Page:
In short, Salento is a quaint little town nestled in the Andes mountains that allows a glimpse into the colorful past of Colombia. The views are breathtaking, the architecture is stunning and the people are kind. If you ever get a chance, I highly recommend visiting.
Santiago de Cali
Santiago de Cali – (the branch of heaven) is the capital of the Valle department and the 2nd most populous city in Colombia. It’s distinguished for being the economic and cultural center of the country. It was founded on July 25, 1536 by the explorer and conqueror Sebastián Belalcázar, It’s one of the oldest cities in South America and if you like food it’s the place to be. The local cuisine brings together traditional Spanish, indigenous and African elements which give it an exquisite authentic taste and flavor. Atollado rice, valluna empanadas, chicken sancocho, aborrajado and Cali tamales are all well-known and renowned local dishes. If you’re looking for something sweet, try the white manjar or cocadas made with cane sugar harvested from the surrounding region.
The musical rhythms of Cali include salsa and currulao from the Pacific Coast which denotes the ethnic richness of the city making it an excellent place to visit. People from all over the world visit Cali to see local architecture. The Hermitage church is one example. Cali is also full of colonial era architecture that’s been preserved. One example is the Granada neighborhood and Cristo Rey, which is a statue of Jesus similar to “Christ the Redeemer” in Rio de Janeiro and “El Santísimo” in Floridablanca, Bucaramanga. There are several museums in the area including La Tertulia, the Calima Gold Museum and the Archaeological Museum if you like art and history.
Cali is also home to numerous festivals and fairs including the Cali Fair, the Petronio Álvarez Pacific Music Festival and the World Salsa Festival which is and extremely well-known and popular festival in Colombia. As if that were not enough, Valle del Cauca was the scene of “María”, one of the most emblematic stories of Latin American literature which was developed at Hacienda el Paraíso and written by Jorge Isaacs. What immortalizes this work is the imposing beauty of its landscape and environment.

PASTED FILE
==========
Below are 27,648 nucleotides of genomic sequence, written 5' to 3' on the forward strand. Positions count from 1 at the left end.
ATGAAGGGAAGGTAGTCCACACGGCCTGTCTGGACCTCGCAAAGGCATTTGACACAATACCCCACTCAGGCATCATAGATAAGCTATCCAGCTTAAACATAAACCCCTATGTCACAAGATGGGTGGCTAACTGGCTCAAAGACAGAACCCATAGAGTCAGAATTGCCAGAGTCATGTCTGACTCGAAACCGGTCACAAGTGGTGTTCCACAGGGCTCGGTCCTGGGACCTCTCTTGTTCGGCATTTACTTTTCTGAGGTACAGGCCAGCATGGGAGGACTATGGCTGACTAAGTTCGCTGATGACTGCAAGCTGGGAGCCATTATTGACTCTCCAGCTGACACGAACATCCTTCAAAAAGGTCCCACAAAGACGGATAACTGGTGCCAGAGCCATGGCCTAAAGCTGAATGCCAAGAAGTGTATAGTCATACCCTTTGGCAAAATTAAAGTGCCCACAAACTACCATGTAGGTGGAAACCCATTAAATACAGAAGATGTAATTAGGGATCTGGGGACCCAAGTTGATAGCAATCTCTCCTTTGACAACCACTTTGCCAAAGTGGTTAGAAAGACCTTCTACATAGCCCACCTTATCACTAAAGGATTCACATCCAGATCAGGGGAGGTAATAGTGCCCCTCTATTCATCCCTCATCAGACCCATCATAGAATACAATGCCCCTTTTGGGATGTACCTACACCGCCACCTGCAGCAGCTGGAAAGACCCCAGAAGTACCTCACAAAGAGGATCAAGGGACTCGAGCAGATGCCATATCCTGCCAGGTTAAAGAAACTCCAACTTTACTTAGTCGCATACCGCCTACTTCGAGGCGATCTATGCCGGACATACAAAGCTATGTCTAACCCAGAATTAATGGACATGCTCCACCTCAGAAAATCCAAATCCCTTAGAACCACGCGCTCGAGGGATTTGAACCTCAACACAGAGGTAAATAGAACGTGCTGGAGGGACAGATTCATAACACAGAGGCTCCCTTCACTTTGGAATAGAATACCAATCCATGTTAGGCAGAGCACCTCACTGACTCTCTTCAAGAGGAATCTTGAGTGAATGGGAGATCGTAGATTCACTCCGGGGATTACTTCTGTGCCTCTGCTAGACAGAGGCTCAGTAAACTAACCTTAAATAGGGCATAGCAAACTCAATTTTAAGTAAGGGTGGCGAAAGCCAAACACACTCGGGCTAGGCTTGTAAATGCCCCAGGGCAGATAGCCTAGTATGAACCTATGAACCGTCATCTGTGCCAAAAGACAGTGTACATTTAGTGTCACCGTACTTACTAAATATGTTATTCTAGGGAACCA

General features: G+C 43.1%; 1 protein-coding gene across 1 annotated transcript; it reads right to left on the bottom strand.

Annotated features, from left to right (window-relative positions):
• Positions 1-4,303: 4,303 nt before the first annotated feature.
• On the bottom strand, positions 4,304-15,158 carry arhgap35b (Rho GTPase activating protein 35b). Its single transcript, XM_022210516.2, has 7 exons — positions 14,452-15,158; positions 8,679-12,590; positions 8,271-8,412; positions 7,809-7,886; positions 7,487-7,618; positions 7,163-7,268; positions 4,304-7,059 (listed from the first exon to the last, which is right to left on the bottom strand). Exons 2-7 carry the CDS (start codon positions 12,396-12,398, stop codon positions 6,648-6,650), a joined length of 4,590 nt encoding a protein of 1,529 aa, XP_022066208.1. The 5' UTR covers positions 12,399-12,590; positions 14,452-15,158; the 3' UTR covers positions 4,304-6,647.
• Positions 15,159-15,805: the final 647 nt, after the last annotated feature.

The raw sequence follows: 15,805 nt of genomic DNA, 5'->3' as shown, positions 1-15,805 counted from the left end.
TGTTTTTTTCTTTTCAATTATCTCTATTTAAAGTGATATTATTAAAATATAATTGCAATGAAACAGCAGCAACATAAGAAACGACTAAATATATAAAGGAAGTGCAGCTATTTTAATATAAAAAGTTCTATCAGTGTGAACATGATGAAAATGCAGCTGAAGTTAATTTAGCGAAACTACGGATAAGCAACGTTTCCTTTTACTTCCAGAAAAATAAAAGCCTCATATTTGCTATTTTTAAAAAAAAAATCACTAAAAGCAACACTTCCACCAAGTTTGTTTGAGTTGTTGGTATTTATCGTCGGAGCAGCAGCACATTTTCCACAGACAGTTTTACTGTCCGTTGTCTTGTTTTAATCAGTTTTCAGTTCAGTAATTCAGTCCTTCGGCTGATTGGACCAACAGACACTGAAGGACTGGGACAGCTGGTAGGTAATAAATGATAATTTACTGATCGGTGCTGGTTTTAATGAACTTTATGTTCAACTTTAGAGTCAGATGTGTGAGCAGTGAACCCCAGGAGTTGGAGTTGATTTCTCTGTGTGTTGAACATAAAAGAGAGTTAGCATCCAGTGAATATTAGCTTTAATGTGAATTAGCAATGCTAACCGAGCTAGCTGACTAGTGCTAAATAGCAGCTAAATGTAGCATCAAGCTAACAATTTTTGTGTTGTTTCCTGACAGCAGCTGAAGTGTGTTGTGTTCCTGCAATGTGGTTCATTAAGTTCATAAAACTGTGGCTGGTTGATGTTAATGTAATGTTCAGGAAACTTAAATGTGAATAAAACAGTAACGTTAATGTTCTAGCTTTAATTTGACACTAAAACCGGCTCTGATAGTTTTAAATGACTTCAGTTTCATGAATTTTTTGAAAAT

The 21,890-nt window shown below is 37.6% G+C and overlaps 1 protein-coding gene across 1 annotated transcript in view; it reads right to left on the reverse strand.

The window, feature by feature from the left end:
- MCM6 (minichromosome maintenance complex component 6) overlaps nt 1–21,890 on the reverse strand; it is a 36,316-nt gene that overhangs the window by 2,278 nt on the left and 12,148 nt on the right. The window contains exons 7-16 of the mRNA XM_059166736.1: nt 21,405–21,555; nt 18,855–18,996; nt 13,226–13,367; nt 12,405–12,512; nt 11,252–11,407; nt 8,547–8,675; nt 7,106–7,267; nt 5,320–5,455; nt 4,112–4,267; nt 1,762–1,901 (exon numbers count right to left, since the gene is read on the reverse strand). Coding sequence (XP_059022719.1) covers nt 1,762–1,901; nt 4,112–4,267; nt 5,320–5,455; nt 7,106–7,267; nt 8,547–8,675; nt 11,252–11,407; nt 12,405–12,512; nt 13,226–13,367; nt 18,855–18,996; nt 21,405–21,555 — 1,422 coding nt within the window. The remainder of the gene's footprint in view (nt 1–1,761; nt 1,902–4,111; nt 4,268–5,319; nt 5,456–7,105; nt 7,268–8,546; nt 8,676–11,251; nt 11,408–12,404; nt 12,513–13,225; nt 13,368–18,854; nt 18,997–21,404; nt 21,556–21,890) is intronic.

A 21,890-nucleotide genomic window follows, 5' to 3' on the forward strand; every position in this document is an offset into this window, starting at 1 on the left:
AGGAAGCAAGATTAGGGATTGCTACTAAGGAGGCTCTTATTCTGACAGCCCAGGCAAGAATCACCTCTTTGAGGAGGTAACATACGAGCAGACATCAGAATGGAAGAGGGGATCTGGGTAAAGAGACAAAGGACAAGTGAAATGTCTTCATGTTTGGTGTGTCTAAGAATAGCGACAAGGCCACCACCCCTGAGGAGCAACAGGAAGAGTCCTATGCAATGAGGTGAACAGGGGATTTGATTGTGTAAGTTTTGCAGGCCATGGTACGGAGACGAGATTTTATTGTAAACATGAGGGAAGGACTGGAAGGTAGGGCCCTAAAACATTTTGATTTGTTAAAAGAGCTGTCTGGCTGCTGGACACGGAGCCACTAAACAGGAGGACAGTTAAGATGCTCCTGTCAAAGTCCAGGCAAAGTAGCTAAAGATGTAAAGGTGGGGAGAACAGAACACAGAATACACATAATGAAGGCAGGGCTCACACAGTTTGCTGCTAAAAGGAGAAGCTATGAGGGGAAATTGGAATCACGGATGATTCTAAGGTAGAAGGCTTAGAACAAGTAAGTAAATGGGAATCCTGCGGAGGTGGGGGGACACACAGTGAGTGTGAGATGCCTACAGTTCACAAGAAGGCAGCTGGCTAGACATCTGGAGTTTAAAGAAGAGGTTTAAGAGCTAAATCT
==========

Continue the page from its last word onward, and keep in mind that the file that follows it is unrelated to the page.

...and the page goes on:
To conclude, Cali is not one of the most traveled tourist destinations in Colombia but it is one of the best places to visit.
Bogota is the capital of Colombia and one of the largest cities in the world. Standing at an elevation of almost 9000 feet it’s known as Colombia’s chilly city. In fact, it’s one of the only large cities in Colombia where you might want to bring some long-sleeved shirts. The city is often described as a melting pot of culture and diversity due to its large population of over 8 million people. When visiting the bustling metropolis you will see old colonial buildings nestled amongst modern skyscrapers, lush green parks and trendy eateries. Bogota is located in the center of Colombia which makes it a great place to begin exploring the country.
Plaza de Bolivar is the main square in Bogota and considered the center of the city. It’s surrounded by churches, historical architecture, palaces and government buildings. It hosts the largest church in Colombia and is a must-visit destination when touring the city. Another must-see destination in Bogota is La Candeleria which is a historic neighborhood in the downtown district. The neighborhood is filled with shops, museums and a rich history that will captivate any visitor including Colombians and foreigners alike.